If you’re a pet owner, you know that a pet is an important member of the family. This is often why, when couples divorce, there is a struggle. If the family dog was a family member, Minnesota laws would clearly outline what rights the divorcing couple has. There would be a hearing for custody, an official schedule, and so on. But what happens when a divorcing couple can’t agree on what will become of Fifi or Fido?
In Minnesota, pets a part of the property being divided by the divorcing couple, and governed as a property division. This means that if the pet is one spouse’s “non-marital property,” divorce laws dictate that spouse will be given custody of the pet.
Divorces aren’t fun, and dividing property is often messy, especially when you’re emotionally attached to it. An experienced attorney can work to make sure you get all that you are entitled to.
What Do Judges Consider Non-Marital Property?
There are several ways to have your animal designated by the court as non-marital property. Was the property in your possession before the official marriage? For example, if your cat was living in your apartment, before your marriage, then the pet is non-marital property.
The pet will also be considered non-marital if you or your spouse purchased the pet prior to the marriage. Even if a couple was in a romantic relationship when the cat first moved in, the ownership would be considered rightfully yours if the pet lived with you, alone, first. If the pet was given as a gift, specifically to one spouse, then that spouse will be the clear property owner.
A pet is also non-marital property if you and your spouse have separate money, and you purchased it with that money. Proving this is tricky, especially if the pet is elderly. You may not have the records you need. In this case, your lawyer will need to build evidence to make your case.
What if the Pet Is Marital Property?
If the pet isn’t non-marital property, the outcome of your case may end up very different. Attorneys usually like to mediate an agreement if the spouses are having trouble agreeing. If there is no wiggle room on either side, then the court will eventually have to make the decision.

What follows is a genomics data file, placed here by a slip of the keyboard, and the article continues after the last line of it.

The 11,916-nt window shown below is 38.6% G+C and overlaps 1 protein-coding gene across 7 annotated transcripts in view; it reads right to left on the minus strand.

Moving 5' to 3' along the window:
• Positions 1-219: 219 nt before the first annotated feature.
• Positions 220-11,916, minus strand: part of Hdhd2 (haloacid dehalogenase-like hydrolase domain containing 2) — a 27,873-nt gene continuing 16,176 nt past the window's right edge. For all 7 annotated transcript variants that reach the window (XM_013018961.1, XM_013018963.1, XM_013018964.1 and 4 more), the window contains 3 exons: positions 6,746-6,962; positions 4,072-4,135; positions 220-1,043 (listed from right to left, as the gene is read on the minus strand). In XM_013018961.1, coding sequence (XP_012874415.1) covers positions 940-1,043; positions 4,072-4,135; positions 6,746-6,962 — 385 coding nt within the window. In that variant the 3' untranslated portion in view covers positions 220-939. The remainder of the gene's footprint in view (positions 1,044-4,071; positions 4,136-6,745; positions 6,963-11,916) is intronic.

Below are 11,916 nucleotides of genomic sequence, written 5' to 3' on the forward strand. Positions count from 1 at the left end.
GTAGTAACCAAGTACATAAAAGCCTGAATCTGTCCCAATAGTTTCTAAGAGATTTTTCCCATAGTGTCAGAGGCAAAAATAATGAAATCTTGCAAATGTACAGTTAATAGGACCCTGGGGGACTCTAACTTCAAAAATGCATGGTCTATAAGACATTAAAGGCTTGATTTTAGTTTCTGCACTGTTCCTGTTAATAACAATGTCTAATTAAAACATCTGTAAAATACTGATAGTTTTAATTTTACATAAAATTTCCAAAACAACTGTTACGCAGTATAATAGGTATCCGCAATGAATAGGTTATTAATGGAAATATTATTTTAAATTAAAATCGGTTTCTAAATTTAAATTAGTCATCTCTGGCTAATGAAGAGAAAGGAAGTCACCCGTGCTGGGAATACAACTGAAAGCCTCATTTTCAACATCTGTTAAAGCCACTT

Interestingly, judges tend to consider similar factors to child custody cases when deciding who gets to take the pet home. If you have kids, the court may even decide to send the pet to the place they end up living. So if you end up with custody of the children, you may also end up with the dog. Other factors will focus on the care of the dog. Are you the pet’s primary caretaker? Did you do most of the vet visits and pay the bills?
One more thing the judge will look at is the environment and lifestyle of the dog. If you have a large dog, but you’re moving out to a small apartment, that isn’t really fair to the dog. If you work sixty hours a week, but your spouse works part-time, that may seem like a better option in the judge’s eyes.
Like most issues when it comes to divorce, it’s really for the best if both spouses can agree on the outcome. If you feel strongly about keeping your pet, it’s possible that you and your spouse can come to an arrangement that’s easier to live with. Perhaps you can share custody of the dog, or even ask your spouse to help shoulder some of the cat’s vet bills. There are many possible arrangement out there that may fit your needs.